Diane Arbus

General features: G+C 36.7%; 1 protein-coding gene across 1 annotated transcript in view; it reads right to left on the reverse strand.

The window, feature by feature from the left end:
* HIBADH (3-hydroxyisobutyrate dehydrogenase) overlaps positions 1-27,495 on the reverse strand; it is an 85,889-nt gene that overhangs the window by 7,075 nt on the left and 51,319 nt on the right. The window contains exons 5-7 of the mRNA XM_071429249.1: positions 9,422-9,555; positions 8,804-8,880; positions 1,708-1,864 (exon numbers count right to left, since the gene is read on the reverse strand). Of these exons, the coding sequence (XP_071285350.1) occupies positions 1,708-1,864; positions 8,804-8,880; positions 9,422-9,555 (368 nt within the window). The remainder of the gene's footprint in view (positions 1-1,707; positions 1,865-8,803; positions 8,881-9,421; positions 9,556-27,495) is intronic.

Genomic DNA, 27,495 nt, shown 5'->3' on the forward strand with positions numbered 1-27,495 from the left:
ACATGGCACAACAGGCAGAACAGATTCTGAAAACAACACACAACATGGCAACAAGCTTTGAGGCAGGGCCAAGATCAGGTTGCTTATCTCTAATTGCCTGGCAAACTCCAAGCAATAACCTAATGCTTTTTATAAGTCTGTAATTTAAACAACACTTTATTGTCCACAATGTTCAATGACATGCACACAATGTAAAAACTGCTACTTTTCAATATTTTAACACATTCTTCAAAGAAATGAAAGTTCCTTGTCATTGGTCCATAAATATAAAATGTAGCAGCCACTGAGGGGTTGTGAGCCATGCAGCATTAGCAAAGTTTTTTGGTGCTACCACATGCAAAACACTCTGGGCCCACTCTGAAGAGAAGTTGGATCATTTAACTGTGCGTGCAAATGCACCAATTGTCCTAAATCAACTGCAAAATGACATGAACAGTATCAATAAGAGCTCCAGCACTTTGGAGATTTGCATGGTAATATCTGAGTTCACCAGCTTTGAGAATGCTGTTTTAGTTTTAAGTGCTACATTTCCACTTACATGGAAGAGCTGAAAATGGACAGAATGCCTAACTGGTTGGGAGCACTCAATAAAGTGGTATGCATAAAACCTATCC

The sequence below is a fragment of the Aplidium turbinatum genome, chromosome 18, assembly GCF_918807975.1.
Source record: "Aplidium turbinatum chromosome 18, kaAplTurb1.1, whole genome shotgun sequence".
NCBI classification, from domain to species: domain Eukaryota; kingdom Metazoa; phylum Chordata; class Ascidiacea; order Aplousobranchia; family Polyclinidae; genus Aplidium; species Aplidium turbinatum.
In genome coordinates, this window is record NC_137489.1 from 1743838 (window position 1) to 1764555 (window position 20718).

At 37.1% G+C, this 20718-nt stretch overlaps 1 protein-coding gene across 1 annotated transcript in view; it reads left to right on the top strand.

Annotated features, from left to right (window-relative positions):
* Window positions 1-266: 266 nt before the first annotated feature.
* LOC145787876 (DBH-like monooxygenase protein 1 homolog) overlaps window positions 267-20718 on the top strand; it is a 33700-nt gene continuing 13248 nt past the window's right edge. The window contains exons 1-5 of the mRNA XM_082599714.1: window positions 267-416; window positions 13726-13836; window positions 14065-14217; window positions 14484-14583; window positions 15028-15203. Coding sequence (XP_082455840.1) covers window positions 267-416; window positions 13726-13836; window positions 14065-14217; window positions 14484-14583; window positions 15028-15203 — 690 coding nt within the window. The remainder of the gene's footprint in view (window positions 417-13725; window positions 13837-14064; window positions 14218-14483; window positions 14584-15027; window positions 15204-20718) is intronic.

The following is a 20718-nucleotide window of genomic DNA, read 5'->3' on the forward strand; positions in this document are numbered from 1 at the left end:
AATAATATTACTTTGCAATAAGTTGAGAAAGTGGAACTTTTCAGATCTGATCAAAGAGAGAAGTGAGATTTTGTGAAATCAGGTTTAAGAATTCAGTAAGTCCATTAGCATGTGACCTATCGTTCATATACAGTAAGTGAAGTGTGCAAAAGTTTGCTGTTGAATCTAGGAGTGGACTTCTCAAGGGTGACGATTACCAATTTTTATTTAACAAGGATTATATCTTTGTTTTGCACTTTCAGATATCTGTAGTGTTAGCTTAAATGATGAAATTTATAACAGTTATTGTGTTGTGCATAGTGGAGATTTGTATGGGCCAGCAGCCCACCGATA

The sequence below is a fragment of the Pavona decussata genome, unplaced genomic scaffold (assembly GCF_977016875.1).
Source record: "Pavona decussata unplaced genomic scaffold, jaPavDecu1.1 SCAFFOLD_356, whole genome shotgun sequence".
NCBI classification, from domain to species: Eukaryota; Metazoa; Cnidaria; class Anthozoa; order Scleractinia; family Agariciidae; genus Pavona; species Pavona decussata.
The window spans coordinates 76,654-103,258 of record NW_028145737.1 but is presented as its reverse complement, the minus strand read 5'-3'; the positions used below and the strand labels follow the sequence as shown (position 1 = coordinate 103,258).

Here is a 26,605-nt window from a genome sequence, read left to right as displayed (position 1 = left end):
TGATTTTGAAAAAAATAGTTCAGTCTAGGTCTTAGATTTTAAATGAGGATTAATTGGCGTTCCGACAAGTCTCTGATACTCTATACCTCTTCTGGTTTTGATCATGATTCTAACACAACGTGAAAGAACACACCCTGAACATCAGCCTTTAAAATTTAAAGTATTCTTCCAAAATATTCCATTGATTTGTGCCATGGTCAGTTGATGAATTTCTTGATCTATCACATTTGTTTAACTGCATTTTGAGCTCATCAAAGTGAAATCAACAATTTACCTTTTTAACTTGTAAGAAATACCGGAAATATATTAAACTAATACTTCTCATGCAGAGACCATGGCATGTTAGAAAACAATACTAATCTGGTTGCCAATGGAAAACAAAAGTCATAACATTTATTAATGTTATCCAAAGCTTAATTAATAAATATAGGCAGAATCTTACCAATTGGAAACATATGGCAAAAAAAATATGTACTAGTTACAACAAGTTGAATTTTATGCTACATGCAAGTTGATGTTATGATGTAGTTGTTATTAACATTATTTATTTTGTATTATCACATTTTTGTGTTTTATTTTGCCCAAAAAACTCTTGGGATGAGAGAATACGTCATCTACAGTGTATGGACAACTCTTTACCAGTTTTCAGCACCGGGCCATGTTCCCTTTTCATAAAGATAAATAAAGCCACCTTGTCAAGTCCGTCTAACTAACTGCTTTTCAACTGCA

ADAPTED FROM the 1984 biography by Patricia Bosworth, the new Arbus biopic has been a long time coming—twenty-two years, to be exact. Bosworth’s article in the August issue of Vanity Fair, detailing the two-decade odyssey that brought her book to the screen—as Fur: An Imaginary Portrait of Diane Arbus, with Nicole Kidman in the title role—is a classic story of development hell, full of the Molièrian drollery that characterizes the genre. And yet, as I read her tale of dropped options, fired writers, litigation, and really bad ideas (The Singing Photographer, starring Barbra Streisand), I felt more trepidation than glee. For one thing, there was the subtitle. Earlier reports had stated that the film would be called Fur—a reference, presumably, to Russeks, the department store owned by Arbus’s father that specialized in mink, etc.—but the “imaginary portrait” part was new. Leaving aside the

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